In Finland, climate change is causing the pine pest Panolis flammea, or pine beauty moth, to shift its range northward 50 years ahead of predictions. Changes in both the distribution and size of the pine beauty moth population are linked to higher temperatures, a new study from the University of Eastern Finland shows. The findings were reported in Scandinavian Journal of Forest Research.
“This is not unexpected, since many scientists have previously predicted that some insect pests will shift their distribution range northward as a result of rising temperatures caused by climate change. However, what is astonishing is that this is happening 50 years ahead of earlier predictions,” Doctoral Researcher Alexander Pulgarin Diaz from the University of Eastern Finland says.
The larvae of the pine beauty moth feed on the needles of different pine species across Central Europe, developing periodical outbreaks often controlled with chemical insecticides. These outbreaks co-occur with other pine insect pests and diseases and could reach thousands of hectares. Outbreaks have not been reported in Finland, but conditions for their development could become favourable as a result of increasing temperatures and forest health decline —both of which are consequences of climate change.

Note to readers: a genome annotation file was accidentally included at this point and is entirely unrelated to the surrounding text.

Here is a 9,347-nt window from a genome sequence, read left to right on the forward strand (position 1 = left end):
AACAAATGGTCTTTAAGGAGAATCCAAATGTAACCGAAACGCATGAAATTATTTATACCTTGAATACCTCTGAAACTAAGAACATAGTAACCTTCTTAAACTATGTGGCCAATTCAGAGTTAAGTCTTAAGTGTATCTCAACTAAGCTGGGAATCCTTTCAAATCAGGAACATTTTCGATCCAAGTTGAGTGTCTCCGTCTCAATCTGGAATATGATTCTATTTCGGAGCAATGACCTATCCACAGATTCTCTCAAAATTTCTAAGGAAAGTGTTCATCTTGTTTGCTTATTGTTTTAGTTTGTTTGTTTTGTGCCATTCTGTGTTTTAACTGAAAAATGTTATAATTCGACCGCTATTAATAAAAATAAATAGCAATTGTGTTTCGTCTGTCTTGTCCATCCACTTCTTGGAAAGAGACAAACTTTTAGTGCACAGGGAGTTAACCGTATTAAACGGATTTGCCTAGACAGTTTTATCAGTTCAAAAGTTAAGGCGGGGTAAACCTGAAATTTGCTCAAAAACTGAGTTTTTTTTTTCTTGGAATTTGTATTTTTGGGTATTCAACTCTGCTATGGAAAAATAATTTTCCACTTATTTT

Earlier studies have shown that temperature is closely related to the development and distribution of insects. To study the distribution and size of the pine beauty moth population in Finland, the researchers coupled the number of captured individuals with the previous year’s thermal sums for the same location. For this, they used traps throughout Finland and found that this insect pest had spread into northern Finland, up to 68°51’N. Also, they found that its abundance was higher in warmer places, as in southern Finland.
As climate change advances and temperatures rise in Finland, the range and population density of the pine beauty moth may also increase, allowing it to become a common, abundant pine-feeder throughout the country. The results of this study on the pine beauty moth are parallel with previous findings on another major pine defoliator, the Nun moth (Lymantria monacha), which also has increased significantly in Finland since 2000.
The study was funded by the Academy of Finland Flagship Programme Forest-Human-Machine Interplay -Building Resilience, Redefining Value Networks and Enabling Meaningful Experiences (UNITE) (decision no: 337127).